The two-and-a-half-hour train ride from Helsinki to Joutseno was conducive to self-inquiry: I was trading an American suburban life for one of uncertainty and unfamiliarity. Replacing the glass and steel buildings that hugged Connecticut highways with the greenery of untouched land, semi-naked pine trees that appeared burnt and reflections of black lake water in between. I didn’t just see change—I could feel it. It was the same strange, visceral encounter I experienced several years prior in Finland. One that is both comforting and humbling. A feeling that begins as nervousness in your stomach and works its way to your imagination, reminding you of how small you are in this world because you are in a place where you are unknown and, essentially, a beginner again. It encourages you to be curious and ask questions. Even if it means facing the prospect of embarrassment or being wrong.
A year and a half earlier I left my graduate school program in architecture because I wanted to volunteer in Finland. The former angered my parents, and I was told by a friend I had inadvertently committed “career suicide.” In the estimation of others, it was an illogical decision that did not fit into the groves of a standard, successful existence. Because in the United States, especially in New England, people use the ruler of prestige to measure their life. External achievement, like what brand name college you attended, the job title below your name on a LinkedIn account, or who/what you might have conquered in the world of sports, means more than fulfilling internal needs. After a while, however, it becomes a burden to live a life of imitation by pretending to care about things that don’t align with your own values. So eventually you grow brave enough to respond to the whispers of your own voice, even if it tells you to move 6,600 kilometers away from home to an obscure place that is difficult to delineate on a map.
My introduction to Finland did not begin in Joutseno. It began as a teenager when I was introduced to my sister’s boyfriend at the time, Mike Vaskivuo. While sitting in an auditorium of an art history lecture in college, I was exposed to Finnish architecture and design. Thereafter, I would be stuck in Helsinki on a layover, and by chance, would meet up with the same person who I idolized as an adolescent. Four years later I discovered another Finn, Saija, living in Massachusetts who was teaching the language. I can’t recall, exactly, how I stumbled upon Joutsenon Opisto. My wanting to come here probably had something to do with my experience at a boarding school in the states. It’s difficult to unearth our true motivations for doing things, and even harder, to give concise explanations you hope will be returned with an understandable nod. It had more to do with what felt right at that time than using a rigid cognitive method as a determiner. Nonetheless, I have been pulling the string of Finland since I was 15 years old, and for whatever reason, that string hasn’t run out yet.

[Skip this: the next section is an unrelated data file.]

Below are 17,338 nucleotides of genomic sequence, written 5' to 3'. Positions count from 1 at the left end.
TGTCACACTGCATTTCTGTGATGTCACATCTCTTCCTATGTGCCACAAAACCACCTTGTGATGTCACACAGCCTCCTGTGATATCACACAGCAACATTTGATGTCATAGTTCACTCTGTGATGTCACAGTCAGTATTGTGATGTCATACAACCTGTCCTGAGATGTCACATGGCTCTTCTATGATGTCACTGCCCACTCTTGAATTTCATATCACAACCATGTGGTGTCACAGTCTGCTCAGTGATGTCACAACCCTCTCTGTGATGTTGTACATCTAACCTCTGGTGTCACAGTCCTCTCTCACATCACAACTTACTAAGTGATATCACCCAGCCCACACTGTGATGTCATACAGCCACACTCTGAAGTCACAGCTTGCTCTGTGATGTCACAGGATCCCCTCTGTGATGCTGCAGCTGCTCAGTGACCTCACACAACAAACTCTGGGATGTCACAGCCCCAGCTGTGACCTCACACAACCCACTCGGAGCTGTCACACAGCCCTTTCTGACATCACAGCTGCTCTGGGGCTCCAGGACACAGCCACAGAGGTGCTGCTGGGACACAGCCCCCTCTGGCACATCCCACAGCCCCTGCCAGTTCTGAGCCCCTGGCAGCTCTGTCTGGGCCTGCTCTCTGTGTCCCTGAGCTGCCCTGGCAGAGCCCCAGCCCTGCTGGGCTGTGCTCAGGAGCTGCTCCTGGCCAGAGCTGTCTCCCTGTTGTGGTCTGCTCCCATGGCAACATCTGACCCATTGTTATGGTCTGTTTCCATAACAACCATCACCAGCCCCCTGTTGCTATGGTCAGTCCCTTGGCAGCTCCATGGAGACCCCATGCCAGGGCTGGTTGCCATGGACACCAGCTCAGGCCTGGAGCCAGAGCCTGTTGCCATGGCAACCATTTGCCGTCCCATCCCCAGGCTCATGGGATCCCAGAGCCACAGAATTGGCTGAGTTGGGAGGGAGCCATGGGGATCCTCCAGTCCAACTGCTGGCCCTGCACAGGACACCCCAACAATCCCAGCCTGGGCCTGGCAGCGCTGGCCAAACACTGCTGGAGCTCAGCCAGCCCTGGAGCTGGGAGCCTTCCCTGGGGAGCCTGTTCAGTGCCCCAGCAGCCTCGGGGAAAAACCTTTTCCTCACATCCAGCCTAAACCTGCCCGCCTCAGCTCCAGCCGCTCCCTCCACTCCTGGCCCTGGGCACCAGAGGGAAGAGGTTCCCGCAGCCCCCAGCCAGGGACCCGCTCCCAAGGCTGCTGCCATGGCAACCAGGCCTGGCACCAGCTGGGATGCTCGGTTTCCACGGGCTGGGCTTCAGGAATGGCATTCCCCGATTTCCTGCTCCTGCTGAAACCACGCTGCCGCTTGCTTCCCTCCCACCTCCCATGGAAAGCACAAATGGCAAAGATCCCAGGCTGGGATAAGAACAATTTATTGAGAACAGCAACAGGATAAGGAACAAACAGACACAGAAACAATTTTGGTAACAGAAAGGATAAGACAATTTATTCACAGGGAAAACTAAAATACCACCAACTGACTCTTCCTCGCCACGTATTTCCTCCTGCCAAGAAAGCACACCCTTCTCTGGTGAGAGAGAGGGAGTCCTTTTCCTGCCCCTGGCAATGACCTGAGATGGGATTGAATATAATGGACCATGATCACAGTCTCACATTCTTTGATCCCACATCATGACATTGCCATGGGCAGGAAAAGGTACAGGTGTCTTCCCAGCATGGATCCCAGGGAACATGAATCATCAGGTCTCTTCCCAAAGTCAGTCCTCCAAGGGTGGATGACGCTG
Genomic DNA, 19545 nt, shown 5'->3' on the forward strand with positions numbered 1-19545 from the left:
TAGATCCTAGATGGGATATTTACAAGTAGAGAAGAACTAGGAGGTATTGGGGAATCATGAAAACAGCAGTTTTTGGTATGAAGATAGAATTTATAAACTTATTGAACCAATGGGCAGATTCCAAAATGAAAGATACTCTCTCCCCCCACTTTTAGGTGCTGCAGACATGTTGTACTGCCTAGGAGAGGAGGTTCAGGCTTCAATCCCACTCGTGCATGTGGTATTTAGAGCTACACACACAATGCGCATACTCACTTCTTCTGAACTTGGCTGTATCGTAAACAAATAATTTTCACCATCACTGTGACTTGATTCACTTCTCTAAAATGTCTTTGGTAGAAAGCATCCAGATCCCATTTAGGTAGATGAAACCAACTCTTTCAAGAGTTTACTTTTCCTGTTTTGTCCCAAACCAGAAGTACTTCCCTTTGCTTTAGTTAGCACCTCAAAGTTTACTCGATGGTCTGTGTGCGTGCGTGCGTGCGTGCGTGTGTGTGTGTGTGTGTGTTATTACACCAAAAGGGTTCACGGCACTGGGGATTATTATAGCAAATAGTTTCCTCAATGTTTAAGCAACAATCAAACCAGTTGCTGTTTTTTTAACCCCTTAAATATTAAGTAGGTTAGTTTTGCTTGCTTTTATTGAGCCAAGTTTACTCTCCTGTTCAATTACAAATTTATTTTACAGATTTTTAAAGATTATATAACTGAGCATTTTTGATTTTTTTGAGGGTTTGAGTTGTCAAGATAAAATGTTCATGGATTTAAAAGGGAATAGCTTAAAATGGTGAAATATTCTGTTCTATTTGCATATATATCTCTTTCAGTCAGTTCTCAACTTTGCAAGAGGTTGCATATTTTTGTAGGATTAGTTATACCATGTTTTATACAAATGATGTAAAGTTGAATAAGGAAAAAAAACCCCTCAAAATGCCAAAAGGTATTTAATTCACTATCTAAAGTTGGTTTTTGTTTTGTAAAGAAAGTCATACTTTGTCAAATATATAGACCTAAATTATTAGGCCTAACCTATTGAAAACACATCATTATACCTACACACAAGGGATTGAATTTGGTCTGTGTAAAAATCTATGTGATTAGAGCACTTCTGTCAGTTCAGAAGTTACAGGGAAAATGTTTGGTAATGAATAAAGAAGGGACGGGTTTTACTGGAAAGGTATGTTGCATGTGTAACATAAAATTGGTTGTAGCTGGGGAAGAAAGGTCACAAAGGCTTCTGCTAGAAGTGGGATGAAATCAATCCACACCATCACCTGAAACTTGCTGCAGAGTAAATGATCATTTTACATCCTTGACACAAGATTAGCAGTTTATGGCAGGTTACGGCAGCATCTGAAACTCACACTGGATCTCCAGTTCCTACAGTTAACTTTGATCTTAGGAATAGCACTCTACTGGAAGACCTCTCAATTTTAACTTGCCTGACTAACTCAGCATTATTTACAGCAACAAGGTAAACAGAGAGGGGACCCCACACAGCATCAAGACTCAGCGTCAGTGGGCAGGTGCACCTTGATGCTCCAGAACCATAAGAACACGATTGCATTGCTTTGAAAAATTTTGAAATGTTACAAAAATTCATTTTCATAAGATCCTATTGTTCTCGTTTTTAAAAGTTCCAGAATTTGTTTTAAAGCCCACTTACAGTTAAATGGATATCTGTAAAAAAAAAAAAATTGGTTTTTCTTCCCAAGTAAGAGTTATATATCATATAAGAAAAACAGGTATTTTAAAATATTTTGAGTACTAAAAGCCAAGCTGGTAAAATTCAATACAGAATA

Lifting a heavy blue suitcase from the train onto the concrete platform, I was greeted with rain drops from grey skies. The atmosphere somber, it was chilly, and the summer weight t-shirt and sandals covering me were not appropriate for that Thursday, an introduction to subsequent days. I cautiously rolled my belongings towards the exit without attempting to beat the rain. One person from the opisto was supposed to be picking me up; I had already constructed her character on the journey there. She would be from an anonymous town that even a native Finn might not be able to locate. Shy and hesitant upon speaking, a consequence of giving too much consideration to the validity of even the most straightforward questions, she too, will have recited words in an attempt to relieve the inevitable apprehension that comes with meeting strangers. Instead, I saw two people walking shoulder-to-shoulder towards me wearing all black, save the burgundy rain jacket that complemented an unnatural, but fitting, shade of red hair from the shorter of the two. In front of me were Heidi and Joanna, and before we would exit Heidi’s car to visit the S-Market just twenty minutes later, they would render my narrative false.
That was more than three months ago. So far, this experience has been more than a cultural shift. Insignificant things, mundane occurrences that are part of ordinary life, have become interesting: finding the right words for ordering a cappuccino or growing frustrated with the washing machine because it knows more Finnish than you do. You become aware of things that normally go unnoticed, like the sound of small stones compressing underneath your feet as you transition from descending the wooden stairs behind the toimisto onto the path leading to the taidetalo. Time goes by quickly here as almost every day is different. Mondays and Tuesday’s I work in the toimisto. On Wednesday’s and Thursday’s, I help teach art—and learn—with Mirja. And on Friday’s I join the S2 students in Johanna’s Finnish course. Free time is reserved for studying, visiting the sauna, cooking, or working on my architecture/design portfolio. Lappeenranta is fifteen minutes away by train and provides a change of scenery. Growing up in the U.S., we never travelled by train—anywhere. Everybody owns a car and travels on four wheels. But being a passenger on the train has its own salutary effects. Your sense of reality becomes stronger as you can intently observe what’s on the other side of the glass; time slows down because you’re now an eager spectator. Instead of living in the future you take advantage of the opportunity to be present. That elusive feeling of presence serves as a reminder that being here is a privilege. Even if day light disappears by 3:30PM, or the noticeable stares from people in the community has raised questions, I am lucky to be in this position.
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